The Belitung shipwreck, discovered off the coast of Indonesia in 1998, bears witness to a pivotal period in world history, the early ninth century, when the reach of global trade was being greatly extended to directly link the Middle East and China. The impact on both sides was profound. This talk explores just one fascinating part of this story: the development in the Tang Empire of the first large-scale industrial ceramics production for export. The Yangzi delta cities of Jiankang (3rd-6th centuries CE) and Yangzhou (beginning in the 7th century CE) were some of the world’s largest urban areas, and the gateway to much of the continent’s interior. As a result, they became the northernmost terminus of maritime trade routes from Southeast Asia and beyond. The arrival of long-distance trade expeditions from the Persian Gulf had a dramatic impact on the Chinese ceramics industry, leading to the development of new styles and just-in-time production methods at far greater scales than previously known. As both shipwreck and land-based archaeology confirms, these changes outlasted the end of direct Arab trade and became a hallmark of a new period of larger-scale maritime commerce that preceded, and likely precipitated, the direct entry of Chinese shipping into the maritime theater.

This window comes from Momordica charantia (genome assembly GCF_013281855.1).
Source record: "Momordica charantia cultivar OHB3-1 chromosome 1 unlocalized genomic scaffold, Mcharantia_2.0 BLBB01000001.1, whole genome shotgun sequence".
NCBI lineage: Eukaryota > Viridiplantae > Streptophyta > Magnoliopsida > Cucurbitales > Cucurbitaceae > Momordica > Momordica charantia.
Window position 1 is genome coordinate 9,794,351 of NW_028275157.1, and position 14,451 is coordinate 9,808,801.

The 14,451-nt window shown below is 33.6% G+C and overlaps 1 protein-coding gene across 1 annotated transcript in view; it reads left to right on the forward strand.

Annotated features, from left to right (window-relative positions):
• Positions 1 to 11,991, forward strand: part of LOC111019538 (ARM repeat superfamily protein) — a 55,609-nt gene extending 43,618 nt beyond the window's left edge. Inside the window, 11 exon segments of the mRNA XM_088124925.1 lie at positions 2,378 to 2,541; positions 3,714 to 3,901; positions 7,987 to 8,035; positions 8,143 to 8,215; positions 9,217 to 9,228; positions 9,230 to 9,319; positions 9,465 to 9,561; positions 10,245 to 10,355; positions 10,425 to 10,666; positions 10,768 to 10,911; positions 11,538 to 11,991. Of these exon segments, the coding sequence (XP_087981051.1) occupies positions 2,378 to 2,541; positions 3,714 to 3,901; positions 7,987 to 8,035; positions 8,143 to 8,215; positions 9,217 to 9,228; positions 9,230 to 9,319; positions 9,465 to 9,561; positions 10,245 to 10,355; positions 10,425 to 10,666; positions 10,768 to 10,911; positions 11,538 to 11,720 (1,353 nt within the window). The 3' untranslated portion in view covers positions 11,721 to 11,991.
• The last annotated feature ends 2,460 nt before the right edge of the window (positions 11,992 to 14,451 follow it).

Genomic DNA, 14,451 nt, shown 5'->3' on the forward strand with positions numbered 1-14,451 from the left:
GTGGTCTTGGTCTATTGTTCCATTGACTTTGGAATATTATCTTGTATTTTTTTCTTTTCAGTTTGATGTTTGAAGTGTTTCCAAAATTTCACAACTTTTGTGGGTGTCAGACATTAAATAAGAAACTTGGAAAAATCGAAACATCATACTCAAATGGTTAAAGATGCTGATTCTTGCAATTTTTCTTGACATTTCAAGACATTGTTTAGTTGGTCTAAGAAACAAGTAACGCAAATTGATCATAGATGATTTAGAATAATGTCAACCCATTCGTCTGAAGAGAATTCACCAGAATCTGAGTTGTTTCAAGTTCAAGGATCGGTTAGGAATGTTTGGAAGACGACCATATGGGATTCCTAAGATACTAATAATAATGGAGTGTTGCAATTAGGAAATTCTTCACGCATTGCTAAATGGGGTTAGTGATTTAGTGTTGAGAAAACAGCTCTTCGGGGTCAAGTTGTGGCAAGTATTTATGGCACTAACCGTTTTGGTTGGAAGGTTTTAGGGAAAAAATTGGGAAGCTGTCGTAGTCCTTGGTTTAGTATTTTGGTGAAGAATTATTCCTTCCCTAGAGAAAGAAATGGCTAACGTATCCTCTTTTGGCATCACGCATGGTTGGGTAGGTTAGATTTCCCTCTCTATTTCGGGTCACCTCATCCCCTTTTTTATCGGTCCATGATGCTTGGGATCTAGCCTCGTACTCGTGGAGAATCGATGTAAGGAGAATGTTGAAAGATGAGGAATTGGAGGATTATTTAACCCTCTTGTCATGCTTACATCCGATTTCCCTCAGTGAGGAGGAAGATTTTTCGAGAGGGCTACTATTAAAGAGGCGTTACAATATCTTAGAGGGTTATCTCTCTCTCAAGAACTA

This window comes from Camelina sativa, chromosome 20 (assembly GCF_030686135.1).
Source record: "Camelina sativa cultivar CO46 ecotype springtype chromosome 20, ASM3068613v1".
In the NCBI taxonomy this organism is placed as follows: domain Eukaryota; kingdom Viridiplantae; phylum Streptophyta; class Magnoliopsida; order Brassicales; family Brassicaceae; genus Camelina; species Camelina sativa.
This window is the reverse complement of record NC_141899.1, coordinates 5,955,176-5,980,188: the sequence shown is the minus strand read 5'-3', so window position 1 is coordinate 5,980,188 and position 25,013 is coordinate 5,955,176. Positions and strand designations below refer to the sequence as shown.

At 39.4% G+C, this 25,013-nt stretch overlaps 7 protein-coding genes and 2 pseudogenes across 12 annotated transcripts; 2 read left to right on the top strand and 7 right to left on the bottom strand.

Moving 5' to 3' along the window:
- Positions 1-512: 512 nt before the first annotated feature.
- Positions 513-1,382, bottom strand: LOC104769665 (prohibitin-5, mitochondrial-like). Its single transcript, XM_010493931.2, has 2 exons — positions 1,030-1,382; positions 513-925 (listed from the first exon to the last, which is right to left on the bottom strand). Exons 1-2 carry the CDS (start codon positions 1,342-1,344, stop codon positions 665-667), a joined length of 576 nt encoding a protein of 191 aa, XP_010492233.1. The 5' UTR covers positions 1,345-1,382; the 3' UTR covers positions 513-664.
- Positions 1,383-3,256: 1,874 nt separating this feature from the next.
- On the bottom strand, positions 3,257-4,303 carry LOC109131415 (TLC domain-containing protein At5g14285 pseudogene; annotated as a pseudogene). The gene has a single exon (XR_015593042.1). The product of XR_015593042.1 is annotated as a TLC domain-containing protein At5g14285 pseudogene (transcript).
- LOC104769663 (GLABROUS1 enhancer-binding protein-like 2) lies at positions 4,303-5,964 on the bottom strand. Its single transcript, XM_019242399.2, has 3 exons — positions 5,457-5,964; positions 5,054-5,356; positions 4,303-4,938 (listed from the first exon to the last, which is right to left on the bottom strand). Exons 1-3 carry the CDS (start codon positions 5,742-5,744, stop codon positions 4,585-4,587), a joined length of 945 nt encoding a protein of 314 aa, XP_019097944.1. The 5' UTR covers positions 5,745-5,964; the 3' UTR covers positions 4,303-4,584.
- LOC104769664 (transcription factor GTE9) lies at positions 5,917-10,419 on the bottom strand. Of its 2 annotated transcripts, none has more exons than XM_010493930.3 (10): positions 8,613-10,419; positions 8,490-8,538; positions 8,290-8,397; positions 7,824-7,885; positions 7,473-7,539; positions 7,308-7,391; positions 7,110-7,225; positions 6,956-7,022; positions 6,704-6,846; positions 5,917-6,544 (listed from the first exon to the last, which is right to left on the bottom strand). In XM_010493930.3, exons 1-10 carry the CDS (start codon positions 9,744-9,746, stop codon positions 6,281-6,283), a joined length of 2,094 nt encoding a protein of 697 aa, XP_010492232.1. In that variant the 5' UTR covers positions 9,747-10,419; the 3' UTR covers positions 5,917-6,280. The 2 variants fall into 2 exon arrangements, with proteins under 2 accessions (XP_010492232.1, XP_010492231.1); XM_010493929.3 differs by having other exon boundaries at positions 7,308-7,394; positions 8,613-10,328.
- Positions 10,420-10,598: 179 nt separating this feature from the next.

Author Bio: Professor Andrew Chittick received his PhD in History from the University of Michigan and is the E. Leslie Peter Professor of East Asian Humanities and History at Eckerd College, Florida. He researches the history of the Jiankang Empire, also known as the Chinese Southern Dynasties, and its wider global connections. His most recent book, The Jiankang Empire in Chinese and World History, was published by Oxford University Press in 2020. He authored the chapter on the Southern Dynasties in the recently-published Cambridge History of China, Vol 2: The Six Dynasties, 220-581, and will also contribute a chapter on China-Southeast Asian relations in the first millennium CE to the new Cambridge History of Southeast Asia. He has held research fellowships from the Institute of Advanced Studies at Princeton and the National Endowment for the Humanities. For 2022-23 he is a Visiting Research Scholar at NYU’s Institute for the Study of the Ancient World, where he is researching Sino-Southeast Asian maritime exchange in the first millennium CE.
This lecture is in partnership the NYU Westchester Alumni Society
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